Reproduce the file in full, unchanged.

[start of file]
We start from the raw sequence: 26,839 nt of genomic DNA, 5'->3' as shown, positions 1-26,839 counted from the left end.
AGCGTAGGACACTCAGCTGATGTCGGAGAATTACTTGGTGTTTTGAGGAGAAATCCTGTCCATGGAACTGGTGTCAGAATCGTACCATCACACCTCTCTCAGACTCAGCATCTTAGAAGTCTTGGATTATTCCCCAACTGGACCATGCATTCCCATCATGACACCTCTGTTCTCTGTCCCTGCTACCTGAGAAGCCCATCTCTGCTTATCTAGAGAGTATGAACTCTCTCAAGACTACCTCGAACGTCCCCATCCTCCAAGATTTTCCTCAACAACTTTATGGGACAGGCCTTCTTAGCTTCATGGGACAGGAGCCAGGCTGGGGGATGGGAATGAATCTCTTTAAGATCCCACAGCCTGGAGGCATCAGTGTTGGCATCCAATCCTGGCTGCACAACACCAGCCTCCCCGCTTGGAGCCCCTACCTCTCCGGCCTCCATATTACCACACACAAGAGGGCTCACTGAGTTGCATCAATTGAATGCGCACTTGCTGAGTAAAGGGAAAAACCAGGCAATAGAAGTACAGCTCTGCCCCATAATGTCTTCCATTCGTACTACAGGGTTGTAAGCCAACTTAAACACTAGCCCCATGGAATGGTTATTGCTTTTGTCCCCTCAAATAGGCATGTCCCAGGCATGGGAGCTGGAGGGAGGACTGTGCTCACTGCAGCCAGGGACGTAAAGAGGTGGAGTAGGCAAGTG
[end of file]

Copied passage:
We start from the raw sequence: 26,839 nt of genomic DNA, 5'->3' as shown, positions 1-26,839 counted from the left end.
AGCGTAGGACACTCAGCTGATGTCGGAGAATTACTTGGTGTTTTGAGGAGAAATCCTGTCCATGGAACTGGTGTCAGAATCGTACCATCACACCTCTCTCAGACTCAGCATCTTAGAAGTCTTGGATTATTCCCCAACTGGACCATGCATTCCCATCATGACACCTCTGTTCTCTGTCCCTGCTACCTGAGAAGCCCATCTCTGCTTATCTAGAGAGTATGAACTCTCTCAAGACTACCTCGAACGTCCCCATCCTCCAAGATTTTCCTCAACAACTTTATGGGACAGGCCTTCTTAGCTTCATGGGACAGGAGCCAGGCTGGGGGATGGGAATGAATCTCTTTAAGATCCCACAGCCTGGAGGCATCAGTGTTGGCATCCAATCCTGGCTGCACAACACCAGCCTCCCCGCTTGGAGCCCCTACCTCTCCGGCCTCCATATTACCACACACAAGAGGGCTCACTGAGTTGCATCAATTGAATGCGCACTTGCTGAGTAAAGGGAAAAACCAGGCAATAGAAGTACAGCTCTGCCCCATAATGTCTTCCATTCGTACTACAGGGTTGTAAGCCAACTTAAACACTAGCCCCATGGAATGGTTATTGCTTTTGTCCCCTCAAATAGGCATGTCCCAGGCATGGGAGCTGGAGGGAGGACTGTGCTCACTGCAGCCAGGGACGTAAAGAGGTGGAGTAGGCAAGTG